Dr. Daniel I. Sessler, an anesthesiologist and chairman of the department of outcomes research at the Cleveland Clinic, said he began studying hair color after hearing so many colleagues speculate about redheads requiring more anesthesia.

“The reason we studied redheads in the beginning, it was essentially an urban legend in the anesthesia community saying redheads were difficult to anesthetize,” Dr. Sessler said. “This was so intriguing we went ahead and studied it. Redheads really do require more anesthesia, and by a clinically important amount.”

After publishing research on the topic, Dr. Sessler began hearing from redheads who complained about problems with dental pain and fear about going to the dentist. He said that when someone with red hair is considering a dental or other procedure requiring an anesthetic, they should talk to their doctor about the high probability that they are resistant to anesthetics.

“Because they’re resistant, many redheads have had bad experiences,” Dr. Sessler said. “If they go to the dentist or have a cut sutured, they’ll need more local anesthetic than other people.”

One of my redheaded friends was so relieved to hear this because she says now she won’t feel so bad when she tells the dentist that she can still feel what he is doing to her and yes, that she still does need more novocaine!  Hopefully, this will help many redheads to understand why they need more pain relief.

Which brings me to my next point.  If you are a redhead and need to have surgery ,are you concerned that you will require more anesthesia?  Fears about anesthesia include, being given too much anesthesia and not waking up afterwards; being given too little anesthesia and waking up before surgery is finished; being resistant to anesthesia and waking up enough to feel and hear what is happening but not being able to say anything.  Although all of these scenarios are extremely unlikely, they do happen and merit some careful thought about how to proceed.  Be sure to talk with your physician about your options.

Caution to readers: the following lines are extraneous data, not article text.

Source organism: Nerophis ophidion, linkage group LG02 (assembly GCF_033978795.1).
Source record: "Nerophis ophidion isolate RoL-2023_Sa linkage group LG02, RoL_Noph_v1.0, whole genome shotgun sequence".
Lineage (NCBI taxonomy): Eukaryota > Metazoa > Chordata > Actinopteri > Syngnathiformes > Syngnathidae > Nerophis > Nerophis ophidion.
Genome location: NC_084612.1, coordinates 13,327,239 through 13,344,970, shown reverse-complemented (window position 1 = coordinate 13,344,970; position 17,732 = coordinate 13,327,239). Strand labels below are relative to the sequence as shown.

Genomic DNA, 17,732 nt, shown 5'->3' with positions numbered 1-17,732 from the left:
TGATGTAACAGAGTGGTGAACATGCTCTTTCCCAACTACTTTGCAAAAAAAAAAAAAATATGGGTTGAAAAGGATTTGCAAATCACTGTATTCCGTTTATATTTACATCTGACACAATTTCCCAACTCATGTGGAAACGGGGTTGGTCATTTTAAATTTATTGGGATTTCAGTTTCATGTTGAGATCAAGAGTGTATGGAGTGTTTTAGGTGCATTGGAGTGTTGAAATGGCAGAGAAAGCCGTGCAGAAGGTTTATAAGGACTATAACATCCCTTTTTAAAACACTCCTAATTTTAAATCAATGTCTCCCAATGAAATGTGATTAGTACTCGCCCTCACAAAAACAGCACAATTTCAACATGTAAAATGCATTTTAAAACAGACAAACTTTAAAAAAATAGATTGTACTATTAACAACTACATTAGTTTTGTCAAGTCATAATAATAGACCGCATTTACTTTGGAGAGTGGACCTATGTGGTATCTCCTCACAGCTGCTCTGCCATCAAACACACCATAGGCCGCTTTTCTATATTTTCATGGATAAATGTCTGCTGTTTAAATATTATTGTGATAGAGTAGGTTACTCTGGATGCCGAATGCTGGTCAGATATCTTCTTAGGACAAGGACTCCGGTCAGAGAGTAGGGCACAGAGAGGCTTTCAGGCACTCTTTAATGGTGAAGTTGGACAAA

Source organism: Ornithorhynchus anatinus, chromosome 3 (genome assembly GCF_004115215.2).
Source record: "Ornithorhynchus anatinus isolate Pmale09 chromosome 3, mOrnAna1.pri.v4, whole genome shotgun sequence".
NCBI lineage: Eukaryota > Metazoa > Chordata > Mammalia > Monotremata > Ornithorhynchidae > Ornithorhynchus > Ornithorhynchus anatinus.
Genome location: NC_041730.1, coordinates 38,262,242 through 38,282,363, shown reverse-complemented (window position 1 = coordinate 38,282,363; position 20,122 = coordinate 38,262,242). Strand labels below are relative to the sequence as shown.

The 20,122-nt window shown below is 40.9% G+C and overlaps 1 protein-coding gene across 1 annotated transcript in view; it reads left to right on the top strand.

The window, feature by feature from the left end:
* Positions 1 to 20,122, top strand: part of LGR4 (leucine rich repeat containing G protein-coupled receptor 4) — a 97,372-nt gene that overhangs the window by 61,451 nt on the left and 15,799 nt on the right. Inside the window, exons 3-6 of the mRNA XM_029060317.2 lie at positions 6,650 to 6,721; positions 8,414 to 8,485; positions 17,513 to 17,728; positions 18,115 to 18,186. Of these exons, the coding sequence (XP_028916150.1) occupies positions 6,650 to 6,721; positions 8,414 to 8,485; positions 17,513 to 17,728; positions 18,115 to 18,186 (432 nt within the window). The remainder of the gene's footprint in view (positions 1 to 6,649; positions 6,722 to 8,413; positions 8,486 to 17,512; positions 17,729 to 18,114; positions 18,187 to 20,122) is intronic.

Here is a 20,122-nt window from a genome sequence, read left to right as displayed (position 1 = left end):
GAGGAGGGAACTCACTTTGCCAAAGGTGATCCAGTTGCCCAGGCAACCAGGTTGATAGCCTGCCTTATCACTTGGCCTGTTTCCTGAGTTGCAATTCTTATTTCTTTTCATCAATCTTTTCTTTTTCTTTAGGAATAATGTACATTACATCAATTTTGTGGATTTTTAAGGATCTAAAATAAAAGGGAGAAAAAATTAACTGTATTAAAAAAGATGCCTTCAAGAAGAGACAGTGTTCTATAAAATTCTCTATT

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Some Side-effects of Anesthesia are Funny??

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Are you worried about the side-effects of anesthesia?  Obviously, general anesthesia is a powerful chemical process.  As with any kind of anesthesia or surgery, there are serious risks.  That’s why you want to do some careful research on the hospital you go to and who will do the surgery and the anesthesia.  Some are better that others.

The sad case of Joan Rivers, recently, demonstrated that even the smallest procedure must be carefully planned and executed.  Her procedure was quite routine, but something went wrong and she died after being in a coma for 3 or 4 days.  This is a worst-case scenario, but you need to do your research and understand that likely, you will have pain from the incision and nausea and vomiting, dizziness, and possibly short-term memory loss from the anesthesia.

Then there are the side-effects that are actually humorous!  There has been a story on television for the past two days about a young man who had just begun awakening from anesthesia.  (Yes, he did have red hair, and redheads are known to be more susceptible to the effects of anesthesia than non-redheads!)  It’s a charming story because as the guy is waking up, he looks over and his wife, but doesn’t recognize her.  Apparently this sort of thing has happened to him before because his wife doesn’t seem to be too devastated.  But when he turns a gets a good look at her, things get really funny and his wife couldn’t be happier at what comes out of his mouth!  Enjoy!